Hennepin County officials, seeking to find ways to help its youngest citizens grow up in stable households, have hit upon something new: Infant Court.

It’s part of the county’s three-year Infant Team pilot program, a $1 million project that provides families with intensive coaching to mend a fractured or even nonexistent bond between a baby or toddler and a caregiver. The program begins its third year in September.

“You can’t afford not to do this,” said Hennepin County District Judge Nancy Brasel, who helped spearhead the program. “We’re spending money to prevent the baby from ending up in the system.”

The program aims to break the cycle followed by many of the nearly 600 kids in the system who wind up returning to foster care over and over.

The job of the Infant Court is to oversee cases by bringing together the courts, social workers and clinicians in a coordinated way.

Last year, the county approved a $26 million multiyear plan to overhaul its system, boost staffing and launch programs like the Infant Team. The goal is to prevent abuse and save the county money in the long run.

Thirty-three families have gone through the Infant Team pilot program and 18 families are in it now. It’s voluntary, but parents get more visits with their kids if they participate.

Shifting to ‘preventive care’

Hennepin County is shifting child protection approaches from simply managing an immediate child safety crisis to a more proactive strategy that focuses on the child’s well-being.

The shift comes as the state’s most populous county confronts a record high number of child protection reports, topping 20,000 in 2016.

The number of kids in foster care or in other out-of-home placements has surged, with 2,300 last year. About 19 percent of kids in child protection re-enter foster care within a year, higher than the national standard of 8.3 percent.

“We were spending so much time and effort on services, sometimes futilely, for kids,” Brasel said.

When Hennepin County launched the program two years ago, leaders said the county may be the largest jurisdiction in the United States to do it, though similar programs have started in places like Miami and New Orleans. Minnesota leaders are taking note.

“We look forward to seeing the results of this pilot and whether it’s an approach that should be created in other communities,” Minnesota Department of Human Services Commissioner Emily Piper said in a statement.

Sitting behind the bench in juvenile court, Brasel saw kids returning to the courtroom with behavioral issues that started when they were 4 or 5.

That’s when she said she realized that behavior problems must be rooted deeply to the trauma the kids had first experienced as babies. She wondered: Could the courts and the broader system do more to help babies and toddlers from the very start?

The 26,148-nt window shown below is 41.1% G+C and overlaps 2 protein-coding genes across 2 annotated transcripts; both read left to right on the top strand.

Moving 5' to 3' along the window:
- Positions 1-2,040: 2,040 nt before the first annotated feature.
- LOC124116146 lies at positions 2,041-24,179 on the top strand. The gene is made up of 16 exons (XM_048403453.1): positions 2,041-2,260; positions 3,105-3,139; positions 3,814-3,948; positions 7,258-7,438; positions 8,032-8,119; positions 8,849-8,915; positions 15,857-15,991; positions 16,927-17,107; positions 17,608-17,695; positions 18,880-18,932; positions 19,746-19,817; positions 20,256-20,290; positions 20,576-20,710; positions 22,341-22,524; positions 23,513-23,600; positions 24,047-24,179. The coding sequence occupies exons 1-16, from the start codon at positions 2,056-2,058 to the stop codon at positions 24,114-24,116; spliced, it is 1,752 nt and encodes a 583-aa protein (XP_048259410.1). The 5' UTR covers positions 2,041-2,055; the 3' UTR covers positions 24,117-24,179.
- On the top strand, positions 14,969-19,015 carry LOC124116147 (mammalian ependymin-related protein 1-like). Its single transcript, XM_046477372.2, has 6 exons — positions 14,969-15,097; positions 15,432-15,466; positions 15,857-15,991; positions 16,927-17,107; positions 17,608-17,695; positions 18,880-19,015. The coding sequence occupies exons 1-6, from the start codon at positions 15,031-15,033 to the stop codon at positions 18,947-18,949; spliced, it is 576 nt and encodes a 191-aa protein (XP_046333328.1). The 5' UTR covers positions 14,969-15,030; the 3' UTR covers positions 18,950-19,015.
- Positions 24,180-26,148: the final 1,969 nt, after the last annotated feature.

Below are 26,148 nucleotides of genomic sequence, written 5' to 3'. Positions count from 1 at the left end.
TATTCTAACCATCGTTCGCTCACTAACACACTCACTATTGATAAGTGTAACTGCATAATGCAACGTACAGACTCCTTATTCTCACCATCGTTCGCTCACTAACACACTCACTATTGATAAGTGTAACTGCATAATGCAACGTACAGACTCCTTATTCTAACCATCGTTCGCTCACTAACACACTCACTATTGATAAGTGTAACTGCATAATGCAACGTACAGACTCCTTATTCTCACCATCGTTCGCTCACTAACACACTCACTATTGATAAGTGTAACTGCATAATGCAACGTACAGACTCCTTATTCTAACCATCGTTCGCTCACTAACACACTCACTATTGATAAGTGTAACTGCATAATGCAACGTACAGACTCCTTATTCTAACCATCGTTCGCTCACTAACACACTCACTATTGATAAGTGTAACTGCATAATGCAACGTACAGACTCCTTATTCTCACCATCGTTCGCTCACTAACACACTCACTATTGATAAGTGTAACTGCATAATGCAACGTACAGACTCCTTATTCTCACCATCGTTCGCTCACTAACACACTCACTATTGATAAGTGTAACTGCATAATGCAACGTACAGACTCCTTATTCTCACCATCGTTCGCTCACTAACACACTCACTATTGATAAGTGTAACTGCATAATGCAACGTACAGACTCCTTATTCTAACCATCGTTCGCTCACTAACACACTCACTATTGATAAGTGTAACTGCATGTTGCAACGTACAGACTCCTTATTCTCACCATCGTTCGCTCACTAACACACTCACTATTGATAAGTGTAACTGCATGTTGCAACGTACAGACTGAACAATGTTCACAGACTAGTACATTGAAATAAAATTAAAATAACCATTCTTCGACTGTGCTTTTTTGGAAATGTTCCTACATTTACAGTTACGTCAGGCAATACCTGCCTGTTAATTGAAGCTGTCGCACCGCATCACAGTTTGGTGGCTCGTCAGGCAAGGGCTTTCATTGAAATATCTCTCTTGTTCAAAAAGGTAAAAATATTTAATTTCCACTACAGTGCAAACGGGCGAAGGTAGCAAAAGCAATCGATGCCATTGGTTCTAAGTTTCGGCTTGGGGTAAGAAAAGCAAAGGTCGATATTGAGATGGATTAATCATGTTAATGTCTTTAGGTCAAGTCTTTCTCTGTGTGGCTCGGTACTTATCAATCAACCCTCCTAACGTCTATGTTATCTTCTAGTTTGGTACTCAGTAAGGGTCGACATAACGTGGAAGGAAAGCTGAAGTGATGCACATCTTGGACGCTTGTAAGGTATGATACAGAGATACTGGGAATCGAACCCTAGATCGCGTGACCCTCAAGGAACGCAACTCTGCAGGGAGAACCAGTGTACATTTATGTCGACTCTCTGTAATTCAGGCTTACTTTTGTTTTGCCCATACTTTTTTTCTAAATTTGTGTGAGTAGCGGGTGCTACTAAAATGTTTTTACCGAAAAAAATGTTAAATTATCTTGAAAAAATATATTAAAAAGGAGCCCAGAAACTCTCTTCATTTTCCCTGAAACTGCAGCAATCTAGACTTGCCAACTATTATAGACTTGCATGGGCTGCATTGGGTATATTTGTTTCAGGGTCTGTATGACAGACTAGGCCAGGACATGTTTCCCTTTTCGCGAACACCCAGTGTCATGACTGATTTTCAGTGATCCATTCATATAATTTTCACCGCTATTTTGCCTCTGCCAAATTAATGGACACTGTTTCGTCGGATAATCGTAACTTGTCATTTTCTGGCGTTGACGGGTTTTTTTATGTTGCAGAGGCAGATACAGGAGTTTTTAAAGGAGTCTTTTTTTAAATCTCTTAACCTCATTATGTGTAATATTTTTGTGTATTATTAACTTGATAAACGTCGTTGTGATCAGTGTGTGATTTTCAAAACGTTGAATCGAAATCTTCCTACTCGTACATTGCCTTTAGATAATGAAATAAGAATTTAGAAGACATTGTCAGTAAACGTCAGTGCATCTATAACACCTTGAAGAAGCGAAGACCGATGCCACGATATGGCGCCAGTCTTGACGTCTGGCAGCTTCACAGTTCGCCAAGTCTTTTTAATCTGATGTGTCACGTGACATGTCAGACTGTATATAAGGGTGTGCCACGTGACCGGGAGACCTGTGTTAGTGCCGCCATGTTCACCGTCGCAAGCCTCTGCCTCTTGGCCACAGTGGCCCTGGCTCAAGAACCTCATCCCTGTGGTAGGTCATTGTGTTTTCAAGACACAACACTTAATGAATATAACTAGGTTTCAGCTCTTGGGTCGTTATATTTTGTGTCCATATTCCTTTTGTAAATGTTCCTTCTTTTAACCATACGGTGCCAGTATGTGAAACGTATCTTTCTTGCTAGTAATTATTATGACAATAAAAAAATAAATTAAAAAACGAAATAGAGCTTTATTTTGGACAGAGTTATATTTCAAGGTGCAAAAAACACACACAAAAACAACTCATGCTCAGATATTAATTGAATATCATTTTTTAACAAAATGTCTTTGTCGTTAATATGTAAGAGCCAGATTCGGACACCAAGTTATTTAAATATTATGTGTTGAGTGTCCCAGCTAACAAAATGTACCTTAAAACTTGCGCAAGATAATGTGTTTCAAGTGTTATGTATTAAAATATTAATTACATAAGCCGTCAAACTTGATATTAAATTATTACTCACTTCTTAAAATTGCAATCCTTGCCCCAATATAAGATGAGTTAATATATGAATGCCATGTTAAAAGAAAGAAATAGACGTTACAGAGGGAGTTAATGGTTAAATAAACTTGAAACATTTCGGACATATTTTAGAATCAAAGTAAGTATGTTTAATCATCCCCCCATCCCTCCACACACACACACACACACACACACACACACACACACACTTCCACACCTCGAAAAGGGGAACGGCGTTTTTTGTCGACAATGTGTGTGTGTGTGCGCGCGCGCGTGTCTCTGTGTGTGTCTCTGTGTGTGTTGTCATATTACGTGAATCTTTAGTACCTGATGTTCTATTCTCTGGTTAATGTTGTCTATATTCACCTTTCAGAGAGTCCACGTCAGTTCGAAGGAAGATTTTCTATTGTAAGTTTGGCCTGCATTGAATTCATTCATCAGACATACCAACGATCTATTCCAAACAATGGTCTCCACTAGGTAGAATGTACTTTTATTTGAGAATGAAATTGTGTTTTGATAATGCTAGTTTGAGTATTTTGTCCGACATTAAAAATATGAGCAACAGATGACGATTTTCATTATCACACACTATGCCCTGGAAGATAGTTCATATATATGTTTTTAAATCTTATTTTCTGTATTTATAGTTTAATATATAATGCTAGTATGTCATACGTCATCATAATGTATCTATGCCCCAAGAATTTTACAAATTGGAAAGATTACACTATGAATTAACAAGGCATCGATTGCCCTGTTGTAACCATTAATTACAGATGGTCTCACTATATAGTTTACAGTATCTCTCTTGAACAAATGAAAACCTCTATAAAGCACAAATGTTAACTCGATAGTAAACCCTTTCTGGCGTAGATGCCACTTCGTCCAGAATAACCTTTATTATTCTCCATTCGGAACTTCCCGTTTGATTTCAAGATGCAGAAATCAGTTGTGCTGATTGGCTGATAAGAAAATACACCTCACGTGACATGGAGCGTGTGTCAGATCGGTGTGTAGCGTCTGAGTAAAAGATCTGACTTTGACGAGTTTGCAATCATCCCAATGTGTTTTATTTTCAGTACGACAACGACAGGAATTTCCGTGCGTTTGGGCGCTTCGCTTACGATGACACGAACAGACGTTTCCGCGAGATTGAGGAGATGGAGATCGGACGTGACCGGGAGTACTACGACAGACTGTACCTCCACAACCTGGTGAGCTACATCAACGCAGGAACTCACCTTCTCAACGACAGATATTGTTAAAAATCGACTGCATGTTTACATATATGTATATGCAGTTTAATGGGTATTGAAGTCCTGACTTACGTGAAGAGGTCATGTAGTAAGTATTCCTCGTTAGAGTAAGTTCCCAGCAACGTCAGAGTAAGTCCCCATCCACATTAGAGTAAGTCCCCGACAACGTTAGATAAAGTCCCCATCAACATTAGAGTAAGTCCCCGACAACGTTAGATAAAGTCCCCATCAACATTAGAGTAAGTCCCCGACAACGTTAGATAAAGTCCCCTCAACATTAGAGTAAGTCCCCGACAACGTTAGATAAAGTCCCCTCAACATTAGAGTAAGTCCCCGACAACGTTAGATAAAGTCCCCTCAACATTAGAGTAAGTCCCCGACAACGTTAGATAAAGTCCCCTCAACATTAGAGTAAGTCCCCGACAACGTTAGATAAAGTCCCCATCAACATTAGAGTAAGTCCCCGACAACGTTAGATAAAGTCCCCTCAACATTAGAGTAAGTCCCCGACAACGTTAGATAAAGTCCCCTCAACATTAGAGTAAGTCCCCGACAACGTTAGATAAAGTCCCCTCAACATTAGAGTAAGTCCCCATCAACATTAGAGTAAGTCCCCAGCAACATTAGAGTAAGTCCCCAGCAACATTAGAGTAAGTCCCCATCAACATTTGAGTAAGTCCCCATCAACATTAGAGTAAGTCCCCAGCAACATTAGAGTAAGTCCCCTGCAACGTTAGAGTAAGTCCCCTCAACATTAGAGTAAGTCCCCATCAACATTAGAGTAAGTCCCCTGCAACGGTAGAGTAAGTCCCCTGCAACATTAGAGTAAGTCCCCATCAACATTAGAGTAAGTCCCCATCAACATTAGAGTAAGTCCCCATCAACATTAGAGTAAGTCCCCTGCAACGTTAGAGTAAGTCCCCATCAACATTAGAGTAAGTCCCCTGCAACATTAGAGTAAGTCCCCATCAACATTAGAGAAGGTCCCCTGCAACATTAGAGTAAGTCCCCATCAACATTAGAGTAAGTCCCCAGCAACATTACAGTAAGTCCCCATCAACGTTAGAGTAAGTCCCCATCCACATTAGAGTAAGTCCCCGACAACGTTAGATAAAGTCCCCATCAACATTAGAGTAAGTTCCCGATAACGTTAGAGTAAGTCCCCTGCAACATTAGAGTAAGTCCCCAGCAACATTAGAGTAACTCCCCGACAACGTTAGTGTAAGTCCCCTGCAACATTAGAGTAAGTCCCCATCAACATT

“Child protection is focused on the squeaky wheel; babies aren’t squeaky,” Brasel said. “I think of this as preventive care.”

A growing field of research has scrutinized the impact of trauma on babies, long thought to be resilient. Brasel gathered experts from St. David’s Center for Child and Family Development, Hennepin County Medical Center and the University of Minnesota Center for Early Education and Development and asked them: What can we do that’s different?

A new program

A group traveled to Tulane University in New Orleans to learn more about their infant team program that started in 1994 and provides treatment for high-risk children and families. Over four years, the program had a 67 percent decrease in the number of children returning with subsequent abuse.

Hennepin County leaders returned home to design their own program, from which came Infant Court. There the same judge and attorneys handle cases, much like the county’s Drug Court and Veterans Court. The continuity ensures that all participants are working together to get babies attached to a parent, whether adoptive, foster or birth.

With Judge James Moore presiding over a recent case, Infant Court looked much the same as traditional courts except that a representative from St. David’s was there. Moore listened to attorneys describe how a mother was in treatment while the father took care of their 7-month-old girl. Both sides agreed that things were going well, and Moore authorized unsupervised visits for the mother.

“Infants need to bond with their parent,” the judge said later.

Parents in the program must meet with experts at St. David’s for eight to 10 months of intensive intervention sessions, where they are coached on how to tune into the baby’s needs and learn cues, such as the baby crying when being held.

“Sometimes there are parents who have never had that themselves,” said Paul Lennander, the county’s human services program manager for child protection services. “We want families to succeed and leave the system and not come back.”


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